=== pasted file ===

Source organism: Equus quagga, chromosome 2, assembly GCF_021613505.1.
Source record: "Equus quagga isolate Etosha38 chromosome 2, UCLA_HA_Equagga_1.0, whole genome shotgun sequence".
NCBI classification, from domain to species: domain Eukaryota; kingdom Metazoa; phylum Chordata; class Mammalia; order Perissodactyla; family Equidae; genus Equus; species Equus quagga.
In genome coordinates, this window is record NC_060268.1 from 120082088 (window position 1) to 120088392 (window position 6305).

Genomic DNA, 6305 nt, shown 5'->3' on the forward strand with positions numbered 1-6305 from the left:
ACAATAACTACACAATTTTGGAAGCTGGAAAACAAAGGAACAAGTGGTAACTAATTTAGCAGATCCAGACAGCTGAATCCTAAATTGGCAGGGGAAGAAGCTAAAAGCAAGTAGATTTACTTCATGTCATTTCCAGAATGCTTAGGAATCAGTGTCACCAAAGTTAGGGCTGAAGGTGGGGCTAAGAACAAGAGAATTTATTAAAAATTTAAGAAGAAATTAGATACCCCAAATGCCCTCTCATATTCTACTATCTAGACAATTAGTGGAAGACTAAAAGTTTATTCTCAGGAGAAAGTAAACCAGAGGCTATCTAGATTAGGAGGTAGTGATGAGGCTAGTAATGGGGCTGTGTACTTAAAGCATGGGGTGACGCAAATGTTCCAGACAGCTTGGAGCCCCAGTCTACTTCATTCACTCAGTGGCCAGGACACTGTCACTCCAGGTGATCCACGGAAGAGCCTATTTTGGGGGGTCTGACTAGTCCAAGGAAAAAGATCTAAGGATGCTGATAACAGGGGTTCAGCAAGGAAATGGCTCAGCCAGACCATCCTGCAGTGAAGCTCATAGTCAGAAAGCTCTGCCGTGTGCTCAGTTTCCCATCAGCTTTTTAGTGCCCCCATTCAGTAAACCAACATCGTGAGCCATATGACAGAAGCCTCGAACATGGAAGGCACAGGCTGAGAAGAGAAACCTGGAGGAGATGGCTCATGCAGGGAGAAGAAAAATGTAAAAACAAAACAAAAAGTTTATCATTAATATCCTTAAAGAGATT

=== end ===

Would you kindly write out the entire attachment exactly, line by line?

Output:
Source organism: Equus quagga, chromosome 2, assembly GCF_021613505.1.
Source record: "Equus quagga isolate Etosha38 chromosome 2, UCLA_HA_Equagga_1.0, whole genome shotgun sequence".
NCBI classification, from domain to species: domain Eukaryota; kingdom Metazoa; phylum Chordata; class Mammalia; order Perissodactyla; family Equidae; genus Equus; species Equus quagga.
In genome coordinates, this window is record NC_060268.1 from 120082088 (window position 1) to 120088392 (window position 6305).

Genomic DNA, 6305 nt, shown 5'->3' on the forward strand with positions numbered 1-6305 from the left:
ACAATAACTACACAATTTTGGAAGCTGGAAAACAAAGGAACAAGTGGTAACTAATTTAGCAGATCCAGACAGCTGAATCCTAAATTGGCAGGGGAAGAAGCTAAAAGCAAGTAGATTTACTTCATGTCATTTCCAGAATGCTTAGGAATCAGTGTCACCAAAGTTAGGGCTGAAGGTGGGGCTAAGAACAAGAGAATTTATTAAAAATTTAAGAAGAAATTAGATACCCCAAATGCCCTCTCATATTCTACTATCTAGACAATTAGTGGAAGACTAAAAGTTTATTCTCAGGAGAAAGTAAACCAGAGGCTATCTAGATTAGGAGGTAGTGATGAGGCTAGTAATGGGGCTGTGTACTTAAAGCATGGGGTGACGCAAATGTTCCAGACAGCTTGGAGCCCCAGTCTACTTCATTCACTCAGTGGCCAGGACACTGTCACTCCAGGTGATCCACGGAAGAGCCTATTTTGGGGGGTCTGACTAGTCCAAGGAAAAAGATCTAAGGATGCTGATAACAGGGGTTCAGCAAGGAAATGGCTCAGCCAGACCATCCTGCAGTGAAGCTCATAGTCAGAAAGCTCTGCCGTGTGCTCAGTTTCCCATCAGCTTTTTAGTGCCCCCATTCAGTAAACCAACATCGTGAGCCATATGACAGAAGCCTCGAACATGGAAGGCACAGGCTGAGAAGAGAAACCTGGAGGAGATGGCTCATGCAGGGAGAAGAAAAATGTAAAAACAAAACAAAAAGTTTATCATTAATATCCTTAAAGAGATT